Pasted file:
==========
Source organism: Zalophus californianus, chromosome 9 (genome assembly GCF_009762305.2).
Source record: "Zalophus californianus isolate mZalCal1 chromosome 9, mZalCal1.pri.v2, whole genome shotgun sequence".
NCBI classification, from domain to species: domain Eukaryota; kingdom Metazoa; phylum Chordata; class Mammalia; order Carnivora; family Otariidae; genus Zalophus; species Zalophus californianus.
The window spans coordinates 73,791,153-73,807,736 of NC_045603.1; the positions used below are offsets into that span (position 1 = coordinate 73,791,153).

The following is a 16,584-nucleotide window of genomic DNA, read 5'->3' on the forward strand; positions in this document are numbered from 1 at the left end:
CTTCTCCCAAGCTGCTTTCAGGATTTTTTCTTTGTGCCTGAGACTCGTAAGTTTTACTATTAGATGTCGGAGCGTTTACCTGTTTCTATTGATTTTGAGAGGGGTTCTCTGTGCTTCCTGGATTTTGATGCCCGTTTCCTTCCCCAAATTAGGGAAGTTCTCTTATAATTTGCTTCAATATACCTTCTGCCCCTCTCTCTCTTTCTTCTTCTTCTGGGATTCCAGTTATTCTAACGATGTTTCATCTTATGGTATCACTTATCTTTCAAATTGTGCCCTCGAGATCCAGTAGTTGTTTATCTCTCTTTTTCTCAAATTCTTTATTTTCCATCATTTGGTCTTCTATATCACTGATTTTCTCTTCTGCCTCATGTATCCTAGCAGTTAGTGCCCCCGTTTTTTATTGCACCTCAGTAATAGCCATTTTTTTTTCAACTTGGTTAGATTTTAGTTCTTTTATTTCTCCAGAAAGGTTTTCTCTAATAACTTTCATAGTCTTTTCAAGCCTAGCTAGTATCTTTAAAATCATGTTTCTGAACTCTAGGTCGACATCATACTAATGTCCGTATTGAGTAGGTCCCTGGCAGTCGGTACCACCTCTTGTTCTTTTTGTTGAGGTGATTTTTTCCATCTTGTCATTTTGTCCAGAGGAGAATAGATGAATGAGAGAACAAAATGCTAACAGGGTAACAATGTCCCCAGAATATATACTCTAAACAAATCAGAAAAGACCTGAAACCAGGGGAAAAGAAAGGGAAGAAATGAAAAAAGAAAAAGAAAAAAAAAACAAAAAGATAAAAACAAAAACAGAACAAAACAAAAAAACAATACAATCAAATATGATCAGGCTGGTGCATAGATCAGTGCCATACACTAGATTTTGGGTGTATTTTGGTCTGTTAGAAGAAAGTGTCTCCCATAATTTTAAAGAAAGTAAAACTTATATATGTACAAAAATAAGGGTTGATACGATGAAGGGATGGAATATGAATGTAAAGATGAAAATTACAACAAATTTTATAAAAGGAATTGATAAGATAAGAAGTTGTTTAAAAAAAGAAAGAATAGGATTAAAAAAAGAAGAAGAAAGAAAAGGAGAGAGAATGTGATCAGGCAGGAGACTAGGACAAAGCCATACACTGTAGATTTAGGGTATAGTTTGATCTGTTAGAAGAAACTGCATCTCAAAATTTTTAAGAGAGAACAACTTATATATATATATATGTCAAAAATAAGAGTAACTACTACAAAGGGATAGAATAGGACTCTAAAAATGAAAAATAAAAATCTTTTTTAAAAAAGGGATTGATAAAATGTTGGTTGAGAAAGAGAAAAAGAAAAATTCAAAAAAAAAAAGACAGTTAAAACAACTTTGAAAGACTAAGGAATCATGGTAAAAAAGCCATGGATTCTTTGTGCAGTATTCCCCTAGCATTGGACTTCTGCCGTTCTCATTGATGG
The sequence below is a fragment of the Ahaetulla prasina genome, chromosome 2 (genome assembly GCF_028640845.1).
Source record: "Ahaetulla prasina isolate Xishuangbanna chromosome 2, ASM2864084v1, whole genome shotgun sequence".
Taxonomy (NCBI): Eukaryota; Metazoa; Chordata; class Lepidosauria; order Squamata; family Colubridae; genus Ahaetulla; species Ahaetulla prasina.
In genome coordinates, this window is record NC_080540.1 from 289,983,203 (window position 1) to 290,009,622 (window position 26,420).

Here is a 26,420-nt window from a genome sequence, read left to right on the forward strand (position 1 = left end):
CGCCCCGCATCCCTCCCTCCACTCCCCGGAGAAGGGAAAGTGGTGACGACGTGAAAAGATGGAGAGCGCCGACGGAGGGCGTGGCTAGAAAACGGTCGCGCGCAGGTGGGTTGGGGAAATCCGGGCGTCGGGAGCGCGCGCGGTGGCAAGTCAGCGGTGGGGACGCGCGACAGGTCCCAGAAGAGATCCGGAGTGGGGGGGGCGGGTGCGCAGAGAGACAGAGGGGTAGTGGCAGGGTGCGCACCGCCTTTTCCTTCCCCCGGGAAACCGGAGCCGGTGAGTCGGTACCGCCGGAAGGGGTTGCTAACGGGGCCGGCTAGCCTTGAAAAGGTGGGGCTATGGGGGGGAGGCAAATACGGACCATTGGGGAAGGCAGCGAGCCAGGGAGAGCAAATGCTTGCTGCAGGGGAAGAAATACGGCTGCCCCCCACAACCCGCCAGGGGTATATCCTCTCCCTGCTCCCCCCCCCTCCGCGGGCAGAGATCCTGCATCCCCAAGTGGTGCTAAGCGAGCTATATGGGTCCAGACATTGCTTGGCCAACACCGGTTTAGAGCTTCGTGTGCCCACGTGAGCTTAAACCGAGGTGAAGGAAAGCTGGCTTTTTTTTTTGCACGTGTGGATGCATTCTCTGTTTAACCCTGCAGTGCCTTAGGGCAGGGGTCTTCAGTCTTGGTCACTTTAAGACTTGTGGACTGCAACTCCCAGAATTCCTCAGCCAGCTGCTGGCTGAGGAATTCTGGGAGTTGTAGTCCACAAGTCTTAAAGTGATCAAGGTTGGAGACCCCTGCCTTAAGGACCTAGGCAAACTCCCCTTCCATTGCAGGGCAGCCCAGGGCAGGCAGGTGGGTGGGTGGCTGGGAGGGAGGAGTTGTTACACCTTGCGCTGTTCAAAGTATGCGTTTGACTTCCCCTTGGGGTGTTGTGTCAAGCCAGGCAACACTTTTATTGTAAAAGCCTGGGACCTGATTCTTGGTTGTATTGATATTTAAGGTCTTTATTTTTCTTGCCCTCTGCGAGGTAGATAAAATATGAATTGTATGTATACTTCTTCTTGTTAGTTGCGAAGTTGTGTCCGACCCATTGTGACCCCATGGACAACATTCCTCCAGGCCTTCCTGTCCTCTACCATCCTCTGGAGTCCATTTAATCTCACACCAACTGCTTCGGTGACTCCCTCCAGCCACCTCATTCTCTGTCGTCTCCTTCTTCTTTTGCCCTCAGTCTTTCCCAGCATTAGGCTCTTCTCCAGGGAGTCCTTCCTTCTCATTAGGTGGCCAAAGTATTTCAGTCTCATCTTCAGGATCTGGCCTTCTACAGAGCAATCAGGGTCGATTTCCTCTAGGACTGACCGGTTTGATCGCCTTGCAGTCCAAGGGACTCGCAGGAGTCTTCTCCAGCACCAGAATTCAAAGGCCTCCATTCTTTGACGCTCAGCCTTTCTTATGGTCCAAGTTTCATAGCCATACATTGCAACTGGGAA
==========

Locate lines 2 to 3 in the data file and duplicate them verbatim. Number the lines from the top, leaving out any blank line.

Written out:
Source record: "Zalophus californianus isolate mZalCal1 chromosome 9, mZalCal1.pri.v2, whole genome shotgun sequence".
NCBI classification, from domain to species: domain Eukaryota; kingdom Metazoa; phylum Chordata; class Mammalia; order Carnivora; family Otariidae; genus Zalophus; species Zalophus californianus.